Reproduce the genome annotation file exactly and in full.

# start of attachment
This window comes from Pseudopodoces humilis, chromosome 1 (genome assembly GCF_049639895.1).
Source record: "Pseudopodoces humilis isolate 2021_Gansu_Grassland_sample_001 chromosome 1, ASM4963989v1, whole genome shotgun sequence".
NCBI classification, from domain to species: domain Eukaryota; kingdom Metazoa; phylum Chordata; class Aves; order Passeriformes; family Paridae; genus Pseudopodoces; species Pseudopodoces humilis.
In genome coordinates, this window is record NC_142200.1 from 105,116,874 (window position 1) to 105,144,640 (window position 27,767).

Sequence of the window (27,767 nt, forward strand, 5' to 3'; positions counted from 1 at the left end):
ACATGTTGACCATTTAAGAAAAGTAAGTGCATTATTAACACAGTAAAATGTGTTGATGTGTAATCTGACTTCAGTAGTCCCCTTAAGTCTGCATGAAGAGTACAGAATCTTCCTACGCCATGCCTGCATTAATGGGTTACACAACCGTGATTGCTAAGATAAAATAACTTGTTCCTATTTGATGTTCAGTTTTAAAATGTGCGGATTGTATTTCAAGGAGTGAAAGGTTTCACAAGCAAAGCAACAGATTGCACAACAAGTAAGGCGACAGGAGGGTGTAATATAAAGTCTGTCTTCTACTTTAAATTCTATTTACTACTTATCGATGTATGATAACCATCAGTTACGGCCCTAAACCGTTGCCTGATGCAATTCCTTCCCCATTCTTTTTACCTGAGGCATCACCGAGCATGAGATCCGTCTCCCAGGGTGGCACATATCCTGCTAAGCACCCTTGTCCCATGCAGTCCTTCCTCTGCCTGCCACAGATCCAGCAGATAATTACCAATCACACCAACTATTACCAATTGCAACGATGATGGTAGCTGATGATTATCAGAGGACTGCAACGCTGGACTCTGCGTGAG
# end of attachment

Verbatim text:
This window comes from Pseudopodoces humilis, chromosome 1 (genome assembly GCF_049639895.1).
Source record: "Pseudopodoces humilis isolate 2021_Gansu_Grassland_sample_001 chromosome 1, ASM4963989v1, whole genome shotgun sequence".
NCBI classification, from domain to species: domain Eukaryota; kingdom Metazoa; phylum Chordata; class Aves; order Passeriformes; family Paridae; genus Pseudopodoces; species Pseudopodoces humilis.
In genome coordinates, this window is record NC_142200.1 from 105,116,874 (window position 1) to 105,144,640 (window position 27,767).

Sequence of the window (27,767 nt, forward strand, 5' to 3'; positions counted from 1 at the left end):
ACATGTTGACCATTTAAGAAAAGTAAGTGCATTATTAACACAGTAAAATGTGTTGATGTGTAATCTGACTTCAGTAGTCCCCTTAAGTCTGCATGAAGAGTACAGAATCTTCCTACGCCATGCCTGCATTAATGGGTTACACAACCGTGATTGCTAAGATAAAATAACTTGTTCCTATTTGATGTTCAGTTTTAAAATGTGCGGATTGTATTTCAAGGAGTGAAAGGTTTCACAAGCAAAGCAACAGATTGCACAACAAGTAAGGCGACAGGAGGGTGTAATATAAAGTCTGTCTTCTACTTTAAATTCTATTTACTACTTATCGATGTATGATAACCATCAGTTACGGCCCTAAACCGTTGCCTGATGCAATTCCTTCCCCATTCTTTTTACCTGAGGCATCACCGAGCATGAGATCCGTCTCCCAGGGTGGCACATATCCTGCTAAGCACCCTTGTCCCATGCAGTCCTTCCTCTGCCTGCCACAGATCCAGCAGATAATTACCAATCACACCAACTATTACCAATTGCAACGATGATGGTAGCTGATGATTATCAGAGGACTGCAACGCTGGACTCTGCGTGAG